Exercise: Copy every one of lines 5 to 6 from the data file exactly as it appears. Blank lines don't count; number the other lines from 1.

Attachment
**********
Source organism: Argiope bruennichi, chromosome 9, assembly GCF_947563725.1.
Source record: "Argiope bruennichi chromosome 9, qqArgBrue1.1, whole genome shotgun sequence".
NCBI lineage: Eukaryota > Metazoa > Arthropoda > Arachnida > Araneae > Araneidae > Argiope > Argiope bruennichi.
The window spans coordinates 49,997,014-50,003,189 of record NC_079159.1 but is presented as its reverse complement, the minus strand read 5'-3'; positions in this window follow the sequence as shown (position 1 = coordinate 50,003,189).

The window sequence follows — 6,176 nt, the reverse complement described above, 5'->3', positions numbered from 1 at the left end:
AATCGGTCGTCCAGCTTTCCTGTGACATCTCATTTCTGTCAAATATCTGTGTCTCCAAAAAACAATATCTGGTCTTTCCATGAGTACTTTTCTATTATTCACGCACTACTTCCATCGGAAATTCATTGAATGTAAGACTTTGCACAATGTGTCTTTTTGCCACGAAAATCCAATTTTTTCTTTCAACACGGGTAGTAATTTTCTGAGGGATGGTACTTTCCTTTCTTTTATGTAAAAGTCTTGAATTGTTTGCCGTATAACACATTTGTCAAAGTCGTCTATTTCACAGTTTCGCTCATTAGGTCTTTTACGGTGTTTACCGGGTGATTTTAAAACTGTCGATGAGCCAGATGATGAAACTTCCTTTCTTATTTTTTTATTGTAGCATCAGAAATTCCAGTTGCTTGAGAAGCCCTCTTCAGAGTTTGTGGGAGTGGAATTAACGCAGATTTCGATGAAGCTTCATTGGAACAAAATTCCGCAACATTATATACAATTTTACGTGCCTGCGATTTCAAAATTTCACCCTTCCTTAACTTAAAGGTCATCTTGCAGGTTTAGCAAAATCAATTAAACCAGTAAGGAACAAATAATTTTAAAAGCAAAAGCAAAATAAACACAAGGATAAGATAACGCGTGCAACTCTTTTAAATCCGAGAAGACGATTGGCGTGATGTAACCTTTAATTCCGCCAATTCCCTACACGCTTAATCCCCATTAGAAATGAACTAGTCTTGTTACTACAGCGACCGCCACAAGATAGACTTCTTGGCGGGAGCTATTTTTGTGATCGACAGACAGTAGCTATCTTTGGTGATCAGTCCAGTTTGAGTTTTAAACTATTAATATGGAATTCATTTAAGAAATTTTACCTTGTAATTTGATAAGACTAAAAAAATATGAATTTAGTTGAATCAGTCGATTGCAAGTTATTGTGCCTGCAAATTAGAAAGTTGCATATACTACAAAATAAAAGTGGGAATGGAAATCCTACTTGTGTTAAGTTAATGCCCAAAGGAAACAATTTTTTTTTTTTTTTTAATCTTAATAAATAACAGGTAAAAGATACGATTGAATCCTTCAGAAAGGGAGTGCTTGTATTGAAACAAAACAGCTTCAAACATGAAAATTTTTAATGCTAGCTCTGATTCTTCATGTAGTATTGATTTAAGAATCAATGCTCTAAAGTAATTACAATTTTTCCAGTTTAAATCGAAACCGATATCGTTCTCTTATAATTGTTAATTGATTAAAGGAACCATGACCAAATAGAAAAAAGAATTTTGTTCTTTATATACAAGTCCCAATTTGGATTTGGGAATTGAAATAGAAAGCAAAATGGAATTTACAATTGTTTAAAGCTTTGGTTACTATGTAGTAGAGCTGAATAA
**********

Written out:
The window sequence follows — 6,176 nt, the reverse complement described above, 5'->3', positions numbered from 1 at the left end:
AATCGGTCGTCCAGCTTTCCTGTGACATCTCATTTCTGTCAAATATCTGTGTCTCCAAAAAACAATATCTGGTCTTTCCATGAGTACTTTTCTATTATTCACGCACTACTTCCATCGGAAATTCATTGAATGTAAGACTTTGCACAATGTGTCTTTTTGCCACGAAAATCCAATTTTTTCTTTCAACACGGGTAGTAATTTTCTGAGGGATGGTACTTTCCTTTCTTTTATGTAAAAGTCTTGAATTGTTTGCCGTATAACACATTTGTCAAAGTCGTCTATTTCACAGTTTCGCTCATTAGGTCTTTTACGGTGTTTACCGGGTGATTTTAAAACTGTCGATGAGCCAGATGATGAAACTTCCTTTCTTATTTTTTTATTGTAGCATCAGAAATTCCAGTTGCTTGAGAAGCCCTCTTCAGAGTTTGTGGGAGTGGAATTAACGCAGATTTCGATGAAGCTTCATTGGAACAAAATTCCGCAACATTATATACAATTTTACGTGCCTGCGATTTCAAAATTTCACCCTTCCTTAACTTAAAGGTCATCTTGCAGGTTTAGCAAAATCAATTAAACCAGTAAGGAACAAATAATTTTAAAAGCAAAAGCAAAATAAACACAAGGATAAGATAACGCGTGCAACTCTTTTAAATCCGAGAAGACGATTGGCGTGATGTAACCTTTAATTCCGCCAATTCCCTACACGCTTAATCCCCATTAGAAATGAACTAGTCTTGTTACTACAGCGACCGCCACAAGATAGACTTCTTGGCGGGAGCTATTTTTGTGATCGACAGACAGTAGCTATCTTTGGTGATCAGTCCAGTTTGAGTTTTAAACTATTAATATGGAATTCATTTAAGAAATTTTACCTTGTAATTTGATAAGACTAAAAAAATATGAATTTAGTTGAATCAGTCGATTGCAAGTTATTGTGCCTGCAAATTAGAAAGTTGCATATACTACAAAATAAAAGTGGGAATGGAAATCCTACTTGTGTTAAGTTAATGCCCAAAGGAAACAATTTTTTTTTTTTTTTTAATCTTAATAAATAACAGGTAAAAGATACGATTGAATCCTTCAGAAAGGGAGTGCTTGTATTGAAACAAAACAGCTTCAAACATGAAAATTTTTAATGCTAGCTCTGATTCTTCATGTAGTATTGATTTAAGAATCAATGCTCTAAAGTAATTACAATTTTTCCAGTTTAAATCGAAACCGATATCGTTCTCTTATAATTGTTAATTGATTAAAGGAACCATGACCAAATAGAAAAAAGAATTTTGTTCTTTATATACAAGTCCCAATTTGGATTTGGGAATTGAAATAGAAAGCAAAATGGAATTTACAATTGTTTAAAGCTTTGGTTACTATGTAGTAGAGCTGAATAA